Joshua Stone rehearsing with students at St. Peters/St. Francis School in Torrington, CT.
Joshua Stone, composer, finds home in Falls Village
By CYNTHIA HOCHSWENDER
January, 31, 2008
FALLS VILLAGE - It's what so many people feel when they move to the Northwest Corner, and the reason why this town feels like such a haven, especially to former city dwellers. It's a sense of community and extended family.
Joshua Stone, who composes music for movies, television shows and commercials, moved to Falls Village in 1999, part-time at first and then full-time in 2002. Computers, the Internet and other ultramodern technologies allow him to live in an old-fashioned house in the center of this rural little burg.
He loves it, especially the feeling that he is part of something larger than just himself, his family, his career.
"I've lived in Boston, New York, Chicago, Boulder, spent a lot of time in Los Angeles and I've never felt anything like the sense of community that I feel in the Northwest Corner," he said.
It feels like home. And for many people, a home feels most like home when there are children running around, one's own as well as the offspring of one's neighbors. Stone has been generous with his time and skills, teaching classes and working with children's groups in the area. He has been particularly active with the Falls Village Children's Theater.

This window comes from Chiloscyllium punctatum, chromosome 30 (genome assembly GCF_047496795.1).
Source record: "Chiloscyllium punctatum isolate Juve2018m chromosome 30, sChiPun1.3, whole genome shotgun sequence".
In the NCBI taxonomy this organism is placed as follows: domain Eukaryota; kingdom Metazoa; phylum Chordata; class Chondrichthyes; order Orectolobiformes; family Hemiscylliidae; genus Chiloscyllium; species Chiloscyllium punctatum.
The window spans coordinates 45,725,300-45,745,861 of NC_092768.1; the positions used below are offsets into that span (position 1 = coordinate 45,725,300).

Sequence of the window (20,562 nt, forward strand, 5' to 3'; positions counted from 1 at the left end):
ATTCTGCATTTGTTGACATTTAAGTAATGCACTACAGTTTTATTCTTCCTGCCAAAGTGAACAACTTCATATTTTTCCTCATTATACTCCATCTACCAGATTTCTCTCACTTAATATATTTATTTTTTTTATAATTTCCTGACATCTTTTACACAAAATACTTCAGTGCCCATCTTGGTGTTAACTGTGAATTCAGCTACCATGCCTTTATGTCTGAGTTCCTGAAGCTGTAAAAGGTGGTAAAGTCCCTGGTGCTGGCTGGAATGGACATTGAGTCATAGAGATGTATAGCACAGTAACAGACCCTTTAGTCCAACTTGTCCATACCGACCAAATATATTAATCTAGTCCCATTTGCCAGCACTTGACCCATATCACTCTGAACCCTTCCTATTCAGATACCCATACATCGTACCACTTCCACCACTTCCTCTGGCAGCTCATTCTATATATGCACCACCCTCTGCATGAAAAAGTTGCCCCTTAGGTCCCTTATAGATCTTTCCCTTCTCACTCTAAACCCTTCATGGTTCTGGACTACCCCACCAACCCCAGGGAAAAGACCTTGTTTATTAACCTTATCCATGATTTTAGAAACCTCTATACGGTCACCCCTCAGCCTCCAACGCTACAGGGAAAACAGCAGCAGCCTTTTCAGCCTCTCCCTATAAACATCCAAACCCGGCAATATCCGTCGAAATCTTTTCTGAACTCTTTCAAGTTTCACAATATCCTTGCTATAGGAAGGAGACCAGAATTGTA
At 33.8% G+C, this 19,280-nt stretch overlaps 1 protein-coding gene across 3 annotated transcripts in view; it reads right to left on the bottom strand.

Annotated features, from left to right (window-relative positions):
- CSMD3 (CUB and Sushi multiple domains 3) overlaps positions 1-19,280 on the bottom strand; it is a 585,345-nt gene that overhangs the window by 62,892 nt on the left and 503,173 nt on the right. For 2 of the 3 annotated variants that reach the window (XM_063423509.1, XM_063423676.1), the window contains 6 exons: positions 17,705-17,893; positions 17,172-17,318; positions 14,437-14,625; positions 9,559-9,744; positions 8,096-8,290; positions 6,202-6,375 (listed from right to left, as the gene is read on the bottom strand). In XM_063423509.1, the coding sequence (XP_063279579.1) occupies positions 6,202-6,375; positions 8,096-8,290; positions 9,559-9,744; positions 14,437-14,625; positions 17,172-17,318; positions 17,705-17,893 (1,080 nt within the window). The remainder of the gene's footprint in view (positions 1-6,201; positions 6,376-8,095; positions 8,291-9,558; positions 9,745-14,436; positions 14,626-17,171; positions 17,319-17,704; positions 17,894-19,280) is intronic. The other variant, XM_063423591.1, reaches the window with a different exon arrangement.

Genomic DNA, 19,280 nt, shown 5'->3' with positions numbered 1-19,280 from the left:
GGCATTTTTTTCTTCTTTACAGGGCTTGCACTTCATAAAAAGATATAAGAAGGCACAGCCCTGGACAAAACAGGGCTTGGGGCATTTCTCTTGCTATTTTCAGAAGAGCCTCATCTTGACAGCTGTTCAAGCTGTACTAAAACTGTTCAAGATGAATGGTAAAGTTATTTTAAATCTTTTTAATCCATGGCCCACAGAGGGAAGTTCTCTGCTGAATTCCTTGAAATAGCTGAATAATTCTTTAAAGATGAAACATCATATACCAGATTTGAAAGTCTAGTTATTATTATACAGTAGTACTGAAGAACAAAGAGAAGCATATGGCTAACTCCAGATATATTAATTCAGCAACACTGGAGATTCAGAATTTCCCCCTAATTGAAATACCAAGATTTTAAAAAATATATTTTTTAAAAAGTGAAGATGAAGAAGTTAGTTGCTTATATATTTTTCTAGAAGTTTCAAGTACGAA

Acclaim for his work has spread, and in addition to being asked to provide theme music for the national ad campaign for one of the presidential candidates, he was also invited this year to create a music workshop at a school in Torrington.
St. Peter/St. Francis School principal Jo-Anne Gauger was seeking an innovative way for her students to observe National Catholic Schools Month in January. The school had sponsored a series of concerts last summer, so Gauger brainstormed with the school's advancement coordinator, Lisa Juliano-Coudriet (she was the event organizer for the concert series, as well as for a schoolwide art project last January). Juliano-Coudriet was familiar with Stone and his work "and it struck me that Josh would be a good fit for us."
They asked the composer to come up with a project that could include every child in the school, from pre-kindergarten to grade eight.
Stone came up with a project that would take advantage of state-of-the-art recording equipment that is tiny and extremely accurate; and the computer composing software that he uses in his work. Each child in the school was asked to answer a question: What does home mean to you? Their answers were layered together in a single choral composition, which the students performed earlier this month onstage for the school community. It is now on the St. Peter/St. Francis Web site and will be used in ads for the school. Students can download the song and use it as a ringtone on a cell phone.
The whole on-campus portion of the project was completed in four days.
Everyone at the school was pleased with the outcome of the project, even the students, including many who didn't realize that they had any musical skills. Stone compared it to the Disney "High School Musical" films.